Put your phones in the microwave and cover your webcams – you never know who’s watching or listening
Snowden tells the story of Edward Snowden’s career within the CIA and NSA and how he blew the whistle by exposing secret government documents to the press.From an undisclosed hotel room in Hong Kong in June 2013 Edward Snowden went on the record to two journalists from the Guardian newspaper and a documentary filmmaker to expose secret government documents. These documents detailed how the NSA and CIA had the capability to surveil any citizen through access to their personal email accounts among many other things. Snowden picks up from when Edward (Joseph Gordon-Levitt) initially met Glenn Greenwald (Zachary Quinto) and Ewen MacAskill (Tom Wilkinson), journalists for the Guardian, and Laura Poitras (Melissa Leo), a documentary filmmaker, in Hong Kong.Tucked away in Edward’s hotel room the three of them begin to go through and document all the details in preparation for shedding light on the subject of surveillance by exposing everything to the public. Through a series of flashbacks Edward explains how he got into the CIA after a serious injury prevented him joining the Special Forces and resulted in him being discharged. Flitting back and forth we the audience are shown Edward’s moral conscience brought into focus as he himself begins to question the tactics these government agencies are using – all in the name of preventing terrorism.
Oliver Stone is no stranger to biopics or politically charged and controversial films such as JFK, Nixon and World Trade Centre so it comes as little surprise that he has taken on this story dealing with a whistle blower exposing the government's wrong-doings. However, the central story tends to get waylaid by the more personal side of Edward Snowden. Don’t get me wrong, there is a lot of detail and jargon in this film and it does make an attempt to deal with the main subject matter, but it does seem to pay close attention on the relationship between Edward and his girlfriend Lindsay (Shailene Woodley) giving the impression that the tensions between them is the main catalyst for his whistle blowing.
It’s no secret how Edward’s story ends and with this in mind it is key to make sure that there is a sense of tension built up throughout the film to keep audiences interested and invested. Unfortunately this doesn’t happen. There is a brief moment with an SD card which almost gets the heart racing but just as it gets going, its over in a flash. There’s an obvious endeavour to sex this potentially geeky film up a bit with a scene in a strip club, Lindsay’s nude pictures, her pole dancing classes and a sex scene. Stone’s attempts to make all this fit within the narrative is tenuous at best and even if there is any truth to it, it should almost remain a side note.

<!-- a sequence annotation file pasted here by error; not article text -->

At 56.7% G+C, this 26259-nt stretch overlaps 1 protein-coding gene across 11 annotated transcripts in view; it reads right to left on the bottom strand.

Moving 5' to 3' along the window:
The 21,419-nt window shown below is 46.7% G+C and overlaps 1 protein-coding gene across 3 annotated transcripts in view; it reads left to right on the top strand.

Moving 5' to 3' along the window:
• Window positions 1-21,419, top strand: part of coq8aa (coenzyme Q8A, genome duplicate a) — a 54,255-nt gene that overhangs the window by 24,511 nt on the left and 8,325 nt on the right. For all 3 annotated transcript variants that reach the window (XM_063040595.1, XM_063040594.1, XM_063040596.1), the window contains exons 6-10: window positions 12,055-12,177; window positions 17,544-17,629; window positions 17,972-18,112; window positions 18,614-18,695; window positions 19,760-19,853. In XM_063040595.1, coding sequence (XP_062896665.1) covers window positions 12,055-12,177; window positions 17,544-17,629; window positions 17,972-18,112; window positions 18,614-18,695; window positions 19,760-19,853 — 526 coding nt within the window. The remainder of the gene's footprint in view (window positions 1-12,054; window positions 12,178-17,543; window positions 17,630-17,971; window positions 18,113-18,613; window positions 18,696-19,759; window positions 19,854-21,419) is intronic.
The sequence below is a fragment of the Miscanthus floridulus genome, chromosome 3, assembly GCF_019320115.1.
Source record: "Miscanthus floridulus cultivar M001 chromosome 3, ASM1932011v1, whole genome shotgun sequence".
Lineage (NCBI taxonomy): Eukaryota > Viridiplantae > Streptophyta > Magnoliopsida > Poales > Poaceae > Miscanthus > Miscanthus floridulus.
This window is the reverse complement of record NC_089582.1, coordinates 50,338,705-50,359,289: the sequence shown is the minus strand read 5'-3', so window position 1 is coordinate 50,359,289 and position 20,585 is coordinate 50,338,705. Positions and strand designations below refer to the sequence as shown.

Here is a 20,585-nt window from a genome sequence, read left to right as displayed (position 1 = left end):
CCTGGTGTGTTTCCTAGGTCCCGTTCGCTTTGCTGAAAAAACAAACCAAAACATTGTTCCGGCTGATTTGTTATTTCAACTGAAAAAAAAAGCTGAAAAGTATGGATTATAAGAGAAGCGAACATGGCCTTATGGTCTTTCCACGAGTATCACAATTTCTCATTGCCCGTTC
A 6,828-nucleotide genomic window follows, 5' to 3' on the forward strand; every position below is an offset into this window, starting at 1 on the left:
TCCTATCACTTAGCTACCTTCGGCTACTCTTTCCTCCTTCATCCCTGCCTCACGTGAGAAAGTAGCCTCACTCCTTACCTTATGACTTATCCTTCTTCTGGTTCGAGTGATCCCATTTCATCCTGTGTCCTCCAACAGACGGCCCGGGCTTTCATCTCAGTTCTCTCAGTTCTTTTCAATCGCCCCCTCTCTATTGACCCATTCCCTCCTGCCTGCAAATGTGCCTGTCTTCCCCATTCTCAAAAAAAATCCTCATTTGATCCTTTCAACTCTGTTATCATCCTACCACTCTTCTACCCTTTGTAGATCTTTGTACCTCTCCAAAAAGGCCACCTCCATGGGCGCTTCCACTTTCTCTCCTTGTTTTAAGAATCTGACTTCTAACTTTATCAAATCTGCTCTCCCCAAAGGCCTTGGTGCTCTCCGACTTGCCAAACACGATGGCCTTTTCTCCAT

Big set pieces don't make up for the oomph this film is lacking
Stone delivers huge set pieces showcasing secret government lairs buried underground and plenty of computer tech to really set the scene but that’s pretty much all he manages to do, set the scene. The addition of electro dance music over some scenes appears to be a desperate attempt to bring a retro anarchist essence of hacking to the fore reminiscent of the film Hackers. There is some good camera work giving the film an underlying sense that everyone is being watched which is combined with shots of close circuit cameras, microphones and extreme close ups throughout. The political theme is present but nowhere near as in your face as some of Stone's other films, this time delivered subtly and through the point of view of Edward and Lindsay’s characters.
Joseph Gordon-Levitt portrays Edward Snowden with a restrained quality, rarely displaying much emotion. It’s a role that suits him rather well but there isn’t a whole lot to get behind or for him to work with it seems. His life is explained through a series of job interviews, and the aforementioned flashbacks, where he details his past and family ties to the government. But at no point is there any sense of real likability. Woodley’s Lindsay is very singular and comes across more as a hindrance to Edward than anything else. In much the same way as Gordon-Levitt, there probably wasn’t much for her to really sink her teeth into and the script leaves her character being somewhat one dimensional. The real standout performance for me comes from Rhys Ifans as Corbin O’Brian, who takes Edward under his wing. With a deep, gruff American accent and tailored suits Ifans is a far cry from his role in Notting Hill. A small and practically pointless role comes from Nicholas Cage, who’s not the all-American hero he was in Stone’s World Trade Centre. This time he’s a slightly paunchy professor tucked away tinkering with old code cracking devices.
Snowden on the surface looks like it’s going to be a thrilling film detailing the events that led up to Edward’s revealing of top secret government information but in reality it’s a slow ride with little to no payoff. It’s a fairly long film and one where you feel every minute ticking by. It did start off well and was reasonably informative and interesting but by about half way through I was anticipating the finish line. However it’s not an entirely bad film and some of the revelations will no doubt have you covering up the cameras on your laptops.
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